Is Southeast Asia really a cesspool of corruption?


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Is Southeast Asia really a cesspool of corruption?
By Zan Azlee

LAST week, an unimaginable amount of cash was found hidden in the offices and houses of two government employees in the state of Sabah, Malaysia. A total of RM52 million (US$12.5 million) to be exact. Another RM60 million was found in their bank accounts.

These two individuals, who are supposed to be serving the people, work for the Sabah Water Department and the money is apparently kickbacks linked to RM3.3 billion (US$800 million) worth of federal infrastructure projects in the north Borneo state.

Allow me to stress that a bit more. The Malaysian Anti Corruption Commission (MACC) raided the offices and homes of these two government servants and found, literally, stacks and stacks of cold hard cash stashed in closets, cabinets and cupboards worth RM52 million. You read that right!

Yeah sure. These two people are innocent until proven guilty. But this is just a perfect example of how corruption is so much a part of life in the country. And this case only involves some low ranking officials. What kind of perception does this give of those even higher up the chain?

In Malaysia, the term ‘duit kopi’ (coffee money) is understood by all – it means small-time bribery. And people just laugh when they hear about it. But that is the problem. The fact that they can laugh almost indifferently shows that the people have really become desensitized to it all.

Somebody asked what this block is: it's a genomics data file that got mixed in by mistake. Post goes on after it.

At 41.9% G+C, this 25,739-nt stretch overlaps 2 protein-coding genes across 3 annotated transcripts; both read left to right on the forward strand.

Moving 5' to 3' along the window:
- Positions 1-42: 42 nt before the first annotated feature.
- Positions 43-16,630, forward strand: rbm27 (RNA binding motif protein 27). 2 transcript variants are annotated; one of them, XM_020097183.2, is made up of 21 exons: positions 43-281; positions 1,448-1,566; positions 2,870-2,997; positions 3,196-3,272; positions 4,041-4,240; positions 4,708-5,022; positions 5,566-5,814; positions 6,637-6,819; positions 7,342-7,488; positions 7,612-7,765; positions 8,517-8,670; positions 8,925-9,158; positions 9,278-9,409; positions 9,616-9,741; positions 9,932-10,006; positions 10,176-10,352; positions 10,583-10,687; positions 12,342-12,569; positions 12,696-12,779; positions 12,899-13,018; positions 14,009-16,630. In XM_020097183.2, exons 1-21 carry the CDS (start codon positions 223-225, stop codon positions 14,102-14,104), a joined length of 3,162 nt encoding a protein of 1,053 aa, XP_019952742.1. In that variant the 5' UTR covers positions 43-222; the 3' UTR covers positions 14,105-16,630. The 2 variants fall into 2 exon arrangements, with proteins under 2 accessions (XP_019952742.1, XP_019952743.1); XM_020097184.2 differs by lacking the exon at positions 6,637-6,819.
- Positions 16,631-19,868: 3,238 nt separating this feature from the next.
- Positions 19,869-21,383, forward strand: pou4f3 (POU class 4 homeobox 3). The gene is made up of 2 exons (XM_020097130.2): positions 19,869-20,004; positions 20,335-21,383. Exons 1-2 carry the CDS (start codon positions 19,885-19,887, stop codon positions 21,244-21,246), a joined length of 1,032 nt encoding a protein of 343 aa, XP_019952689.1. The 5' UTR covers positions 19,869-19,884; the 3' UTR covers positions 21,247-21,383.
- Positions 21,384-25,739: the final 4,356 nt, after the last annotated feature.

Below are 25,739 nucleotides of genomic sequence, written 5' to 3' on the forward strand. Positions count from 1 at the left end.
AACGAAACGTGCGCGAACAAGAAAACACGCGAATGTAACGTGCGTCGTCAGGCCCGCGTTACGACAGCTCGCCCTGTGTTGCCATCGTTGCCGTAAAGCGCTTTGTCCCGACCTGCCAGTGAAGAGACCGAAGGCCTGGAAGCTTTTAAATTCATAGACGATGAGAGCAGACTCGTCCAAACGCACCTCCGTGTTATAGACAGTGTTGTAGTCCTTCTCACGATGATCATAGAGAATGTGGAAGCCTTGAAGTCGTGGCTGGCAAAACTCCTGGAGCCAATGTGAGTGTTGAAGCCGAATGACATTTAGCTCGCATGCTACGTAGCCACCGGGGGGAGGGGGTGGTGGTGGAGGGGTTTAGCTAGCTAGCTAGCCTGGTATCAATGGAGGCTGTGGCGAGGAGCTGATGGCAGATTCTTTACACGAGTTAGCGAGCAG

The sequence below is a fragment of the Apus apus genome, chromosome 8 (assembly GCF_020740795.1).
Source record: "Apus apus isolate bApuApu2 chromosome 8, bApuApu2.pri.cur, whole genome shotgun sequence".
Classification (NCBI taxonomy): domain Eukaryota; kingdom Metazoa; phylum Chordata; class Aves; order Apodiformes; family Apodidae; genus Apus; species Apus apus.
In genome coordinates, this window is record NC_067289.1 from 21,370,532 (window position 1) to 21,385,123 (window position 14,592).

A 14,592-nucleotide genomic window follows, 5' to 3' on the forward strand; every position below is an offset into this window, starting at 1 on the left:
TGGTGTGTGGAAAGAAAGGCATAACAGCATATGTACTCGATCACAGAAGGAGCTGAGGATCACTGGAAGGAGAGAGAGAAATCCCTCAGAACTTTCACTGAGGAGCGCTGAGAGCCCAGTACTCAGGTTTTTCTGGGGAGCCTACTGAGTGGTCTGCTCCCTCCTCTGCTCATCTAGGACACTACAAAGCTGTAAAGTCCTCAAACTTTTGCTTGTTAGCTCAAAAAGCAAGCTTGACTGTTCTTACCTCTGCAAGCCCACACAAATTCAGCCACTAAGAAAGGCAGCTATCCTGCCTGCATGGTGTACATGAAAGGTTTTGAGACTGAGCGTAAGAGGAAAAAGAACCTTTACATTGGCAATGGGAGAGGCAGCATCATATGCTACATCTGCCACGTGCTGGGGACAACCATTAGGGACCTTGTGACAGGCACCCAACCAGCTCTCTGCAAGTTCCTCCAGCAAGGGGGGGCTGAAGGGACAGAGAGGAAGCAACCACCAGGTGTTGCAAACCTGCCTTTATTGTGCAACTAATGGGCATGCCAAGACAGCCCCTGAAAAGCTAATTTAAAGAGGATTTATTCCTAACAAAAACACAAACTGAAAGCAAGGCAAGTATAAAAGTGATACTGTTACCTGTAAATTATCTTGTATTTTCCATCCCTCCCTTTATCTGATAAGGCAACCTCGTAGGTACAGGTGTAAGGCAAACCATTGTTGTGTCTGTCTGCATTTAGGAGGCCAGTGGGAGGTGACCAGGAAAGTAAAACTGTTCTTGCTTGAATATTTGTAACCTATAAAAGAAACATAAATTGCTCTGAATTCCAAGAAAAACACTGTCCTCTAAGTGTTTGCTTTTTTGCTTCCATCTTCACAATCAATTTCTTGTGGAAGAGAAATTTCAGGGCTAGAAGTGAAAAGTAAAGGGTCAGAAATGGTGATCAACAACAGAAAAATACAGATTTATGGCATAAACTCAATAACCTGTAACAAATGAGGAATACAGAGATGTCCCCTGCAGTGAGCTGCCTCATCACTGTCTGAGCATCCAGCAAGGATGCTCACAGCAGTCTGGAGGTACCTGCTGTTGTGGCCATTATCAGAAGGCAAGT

To think about it, it’s not just in Malaysia (the 1MDB scandal doesn’t help either) but the entire region is seen as functioning via corruption. It’s sad to see that big blanket stereotype being thrown by the rest of the world at this region. But can you really blame them for thinking this?

Philippines

Today, ask any Filipino and they will tell you that if you want to get involved in politics in that country, you will definitely need to learn the Padrino system. It is so ingrained in the system that it is just accepted as standard practice.

The Padrino system is an unofficial patronage system in Filipino politics that plays on nepotism and cronyism. It is said that if you want to get ahead in politics there, then you have to play the game. And you can see how corruption can fester.

[Click to read the full article at AsianCorrespondent.Com]

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